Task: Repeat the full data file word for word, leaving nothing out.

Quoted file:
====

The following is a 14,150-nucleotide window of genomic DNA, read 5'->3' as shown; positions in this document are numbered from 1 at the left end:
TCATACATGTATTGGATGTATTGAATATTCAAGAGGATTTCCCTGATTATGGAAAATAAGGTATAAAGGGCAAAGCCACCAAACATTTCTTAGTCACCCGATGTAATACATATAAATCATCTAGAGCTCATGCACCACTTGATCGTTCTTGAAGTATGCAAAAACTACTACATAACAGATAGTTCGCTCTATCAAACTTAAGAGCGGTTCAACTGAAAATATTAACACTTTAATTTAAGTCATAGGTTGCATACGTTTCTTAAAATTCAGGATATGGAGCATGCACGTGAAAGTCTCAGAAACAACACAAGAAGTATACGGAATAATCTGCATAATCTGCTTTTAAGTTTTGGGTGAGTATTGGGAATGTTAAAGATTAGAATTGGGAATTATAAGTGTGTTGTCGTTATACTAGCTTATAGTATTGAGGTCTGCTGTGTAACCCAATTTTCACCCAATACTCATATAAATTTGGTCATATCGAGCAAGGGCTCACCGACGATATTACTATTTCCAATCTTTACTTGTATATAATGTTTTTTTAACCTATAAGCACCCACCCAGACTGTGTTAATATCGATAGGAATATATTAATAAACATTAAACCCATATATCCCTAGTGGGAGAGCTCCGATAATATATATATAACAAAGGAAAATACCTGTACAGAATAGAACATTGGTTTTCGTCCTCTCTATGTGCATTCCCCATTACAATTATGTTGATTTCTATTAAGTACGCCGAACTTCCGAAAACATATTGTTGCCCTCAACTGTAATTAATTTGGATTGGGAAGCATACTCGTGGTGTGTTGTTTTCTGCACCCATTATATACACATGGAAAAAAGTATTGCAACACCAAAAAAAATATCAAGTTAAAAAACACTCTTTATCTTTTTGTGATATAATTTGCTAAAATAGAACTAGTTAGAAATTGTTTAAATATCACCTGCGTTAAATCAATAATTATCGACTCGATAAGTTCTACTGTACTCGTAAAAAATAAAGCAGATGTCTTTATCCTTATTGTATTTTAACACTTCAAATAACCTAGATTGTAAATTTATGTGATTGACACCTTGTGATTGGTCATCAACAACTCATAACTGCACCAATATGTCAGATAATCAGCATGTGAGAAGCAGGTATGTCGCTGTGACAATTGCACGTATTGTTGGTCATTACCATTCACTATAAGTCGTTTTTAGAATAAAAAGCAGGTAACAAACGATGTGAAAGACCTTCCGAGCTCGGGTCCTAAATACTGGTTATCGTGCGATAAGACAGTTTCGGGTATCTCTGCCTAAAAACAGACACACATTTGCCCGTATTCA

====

The following is a 14,150-nucleotide window of genomic DNA, read 5'->3' as shown; positions in this document are numbered from 1 at the left end:
TCATACATGTATTGGATGTATTGAATATTCAAGAGGATTTCCCTGATTATGGAAAATAAGGTATAAAGGGCAAAGCCACCAAACATTTCTTAGTCACCCGATGTAATACATATAAATCATCTAGAGCTCATGCACCACTTGATCGTTCTTGAAGTATGCAAAAACTACTACATAACAGATAGTTCGCTCTATCAAACTTAAGAGCGGTTCAACTGAAAATATTAACACTTTAATTTAAGTCATAGGTTGCATACGTTTCTTAAAATTCAGGATATGGAGCATGCACGTGAAAGTCTCAGAAACAACACAAGAAGTATACGGAATAATCTGCATAATCTGCTTTTAAGTTTTGGGTGAGTATTGGGAATGTTAAAGATTAGAATTGGGAATTATAAGTGTGTTGTCGTTATACTAGCTTATAGTATTGAGGTCTGCTGTGTAACCCAATTTTCACCCAATACTCATATAAATTTGGTCATATCGAGCAAGGGCTCACCGACGATATTACTATTTCCAATCTTTACTTGTATATAATGTTTTTTTAACCTATAAGCACCCACCCAGACTGTGTTAATATCGATAGGAATATATTAATAAACATTAAACCCATATATCCCTAGTGGGAGAGCTCCGATAATATATATATAACAAAGGAAAATACCTGTACAGAATAGAACATTGGTTTTCGTCCTCTCTATGTGCATTCCCCATTACAATTATGTTGATTTCTATTAAGTACGCCGAACTTCCGAAAACATATTGTTGCCCTCAACTGTAATTAATTTGGATTGGGAAGCATACTCGTGGTGTGTTGTTTTCTGCACCCATTATATACACATGGAAAAAAGTATTGCAACACCAAAAAAAATATCAAGTTAAAAAACACTCTTTATCTTTTTGTGATATAATTTGCTAAAATAGAACTAGTTAGAAATTGTTTAAATATCACCTGCGTTAAATCAATAATTATCGACTCGATAAGTTCTACTGTACTCGTAAAAAATAAAGCAGATGTCTTTATCCTTATTGTATTTTAACACTTCAAATAACCTAGATTGTAAATTTATGTGATTGACACCTTGTGATTGGTCATCAACAACTCATAACTGCACCAATATGTCAGATAATCAGCATGTGAGAAGCAGGTATGTCGCTGTGACAATTGCACGTATTGTTGGTCATTACCATTCACTATAAGTCGTTTTTAGAATAAAAAGCAGGTAACAAACGATGTGAAAGACCTTCCGAGCTCGGGTCCTAAATACTGGTTATCGTGCGATAAGACAGTTTCGGGTATCTCTGCCTAAAAACAGACACACATTTGCCCGTATTCA